All these kinds of knowledge were important factors in the social mobility. The stewards’ ability to act according to social norms served as a tool in the competition between servants. Local knowledge and knowledge concerning estate management generated economic opportunities regarding estate building and commerce, which in turn could lead to appointment as a leaseholder. Similarly, judicial knowledge could enable a career within the court system and was crucial when the stewards had to defend their own position in court. Stewards could make a career in the army thanks to their military responsibilities, and the latter was something that could provide economic compensation from the monarch. Additionally, the literacy skills were often needed in order to be appointed to higher offices, and they played a vital part in the pursuing of legal cases and the maintenance of personal relations.
The social networks of the stewards constituted an important infrastructure for the circulation of knowledge. Competition between the servants brought to the fore knowledge concerning the appropriate behaviour and put it to the test. Furthermore, experienced people at the estate could instruct newly appointed stewards thanks to their local and administrative knowledge. Local knowledge of different kinds could also be obtained from people in the area, peasants as well as groups with higher status. Likewise, the regular interaction with judicial and financial expertise resulted in the stewards having good opportunities to acquire knowledge on law and accounting. Finally, a good relationship to the landowner and patron De la Gardie could form a basis for the obtaining of knowledge, especially when the count provided the stewards’ sons with financial support for their studies and when he ensured that future stewards, or children of stewards, acquired practical training within the framework of the aristocratic household before they were promoted to hauptman, befallningsman or similar positions.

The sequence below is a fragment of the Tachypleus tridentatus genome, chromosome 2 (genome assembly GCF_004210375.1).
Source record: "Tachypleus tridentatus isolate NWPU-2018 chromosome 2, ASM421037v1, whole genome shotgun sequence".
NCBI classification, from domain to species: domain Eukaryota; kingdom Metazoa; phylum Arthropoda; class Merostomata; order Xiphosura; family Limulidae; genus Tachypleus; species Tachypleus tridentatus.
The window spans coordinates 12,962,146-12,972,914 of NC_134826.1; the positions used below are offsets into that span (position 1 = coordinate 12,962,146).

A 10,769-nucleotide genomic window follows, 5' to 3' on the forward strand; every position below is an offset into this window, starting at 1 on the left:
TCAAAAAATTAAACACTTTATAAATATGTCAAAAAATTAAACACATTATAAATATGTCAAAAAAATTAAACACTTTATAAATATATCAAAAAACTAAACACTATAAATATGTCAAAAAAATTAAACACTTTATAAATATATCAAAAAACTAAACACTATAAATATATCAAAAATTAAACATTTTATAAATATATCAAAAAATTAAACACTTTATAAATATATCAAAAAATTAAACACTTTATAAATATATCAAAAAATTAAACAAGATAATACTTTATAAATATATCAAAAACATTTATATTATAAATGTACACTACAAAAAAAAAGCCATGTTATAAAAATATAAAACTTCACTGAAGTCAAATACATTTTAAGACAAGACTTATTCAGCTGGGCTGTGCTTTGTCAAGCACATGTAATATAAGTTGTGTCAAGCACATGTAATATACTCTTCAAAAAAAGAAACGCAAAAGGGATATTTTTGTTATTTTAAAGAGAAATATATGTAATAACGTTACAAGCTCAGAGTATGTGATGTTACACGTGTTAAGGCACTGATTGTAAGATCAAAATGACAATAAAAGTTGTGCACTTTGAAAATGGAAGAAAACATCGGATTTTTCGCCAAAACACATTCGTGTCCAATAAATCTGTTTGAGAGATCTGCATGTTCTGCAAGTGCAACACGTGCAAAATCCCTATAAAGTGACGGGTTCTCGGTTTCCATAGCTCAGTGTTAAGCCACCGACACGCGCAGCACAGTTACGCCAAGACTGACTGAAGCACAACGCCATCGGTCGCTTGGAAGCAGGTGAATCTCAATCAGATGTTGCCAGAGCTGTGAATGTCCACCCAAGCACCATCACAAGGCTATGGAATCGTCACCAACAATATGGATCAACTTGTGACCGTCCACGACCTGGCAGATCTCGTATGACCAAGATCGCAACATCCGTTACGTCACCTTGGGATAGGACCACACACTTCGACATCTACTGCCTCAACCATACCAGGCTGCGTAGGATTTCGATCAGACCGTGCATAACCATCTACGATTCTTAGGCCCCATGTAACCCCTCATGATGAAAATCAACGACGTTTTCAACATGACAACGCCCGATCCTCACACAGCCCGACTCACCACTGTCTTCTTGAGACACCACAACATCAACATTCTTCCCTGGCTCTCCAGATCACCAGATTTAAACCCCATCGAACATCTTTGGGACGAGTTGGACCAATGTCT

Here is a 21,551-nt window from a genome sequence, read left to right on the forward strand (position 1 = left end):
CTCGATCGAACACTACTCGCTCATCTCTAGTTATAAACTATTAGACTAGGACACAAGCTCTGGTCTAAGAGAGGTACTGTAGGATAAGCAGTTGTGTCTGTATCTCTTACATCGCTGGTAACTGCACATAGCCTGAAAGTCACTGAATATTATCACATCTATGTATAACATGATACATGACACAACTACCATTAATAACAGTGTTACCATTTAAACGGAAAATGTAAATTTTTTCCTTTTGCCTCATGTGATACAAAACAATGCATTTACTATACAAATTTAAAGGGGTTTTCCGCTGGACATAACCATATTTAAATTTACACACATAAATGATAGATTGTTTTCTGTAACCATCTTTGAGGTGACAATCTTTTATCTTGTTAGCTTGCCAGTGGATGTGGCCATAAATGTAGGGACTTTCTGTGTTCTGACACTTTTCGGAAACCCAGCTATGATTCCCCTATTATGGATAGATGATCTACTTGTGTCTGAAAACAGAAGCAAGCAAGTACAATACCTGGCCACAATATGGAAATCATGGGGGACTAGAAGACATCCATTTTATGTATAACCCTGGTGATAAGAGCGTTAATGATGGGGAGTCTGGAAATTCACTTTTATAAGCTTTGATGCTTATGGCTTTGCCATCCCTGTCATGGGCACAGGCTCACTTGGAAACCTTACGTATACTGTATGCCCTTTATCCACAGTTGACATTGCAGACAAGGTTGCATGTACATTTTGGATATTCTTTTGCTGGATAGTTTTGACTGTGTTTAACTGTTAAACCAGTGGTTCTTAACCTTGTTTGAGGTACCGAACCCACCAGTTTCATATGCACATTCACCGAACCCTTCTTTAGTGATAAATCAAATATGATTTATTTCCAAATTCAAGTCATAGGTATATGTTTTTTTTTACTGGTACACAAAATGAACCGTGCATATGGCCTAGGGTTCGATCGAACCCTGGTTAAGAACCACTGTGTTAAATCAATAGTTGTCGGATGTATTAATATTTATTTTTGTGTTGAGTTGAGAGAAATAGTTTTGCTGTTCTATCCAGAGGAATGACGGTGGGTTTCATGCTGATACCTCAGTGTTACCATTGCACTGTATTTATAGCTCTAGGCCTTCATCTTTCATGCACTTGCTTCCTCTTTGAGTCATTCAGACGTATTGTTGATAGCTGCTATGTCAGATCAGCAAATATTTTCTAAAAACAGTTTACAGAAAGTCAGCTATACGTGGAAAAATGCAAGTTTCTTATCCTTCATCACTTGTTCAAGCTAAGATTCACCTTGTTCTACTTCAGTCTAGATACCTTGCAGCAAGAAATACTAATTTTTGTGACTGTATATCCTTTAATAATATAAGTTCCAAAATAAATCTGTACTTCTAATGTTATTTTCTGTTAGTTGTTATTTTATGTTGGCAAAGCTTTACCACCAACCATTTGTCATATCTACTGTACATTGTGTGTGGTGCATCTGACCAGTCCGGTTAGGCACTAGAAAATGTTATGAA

The relationship between knowledge and networks functioned in both directions. The knowledge often constituted a basis for the maintenance of the network ties, especially when it came to social competence. Obtaining sensitive information from people in the local community required subtlety. At the same time, knowledge of social interaction was needed to maintain good relations to creditors as well as the stewards’ financial credibility.
Social mobility in the Early Modern period must be understood in the light of both knowledge and networks, and how these factors worked together is a central issue. This is particularly evident regarding the stewards of the aristocracy, who had good opportunities to advance socially – if they managed to avoid the many pitfalls. It is apparent that the aristocratic household was a central arena for social mobility in the 17th century, even though it was no self-contained unit, but rather an integrated part of the dynamic patron–client system and the expanding administrative sphere of the Swedish Empire – in which knowledge mattered at least as much as personal bonds.
Asger Wienberg has a Bachelor of Arts in History from Lund University. He has worked as a project assistant in Svante Norrhem and Anna Nilsson Hammar’s research project The Household as Academy. The title of his bachelor’s thesis, written in connection to this project, is “Karriärer i högadelns hägn. Social mobilitet bland Magnus Gabriel De la Gardies västgötska förvaltare cirka 1650–1680” (“Careers under the Auspices of the Aristocracy. Social Mobility among Magnus Gabriel De la Gardie’s Stewards in Västergötland circa 1650–1680”).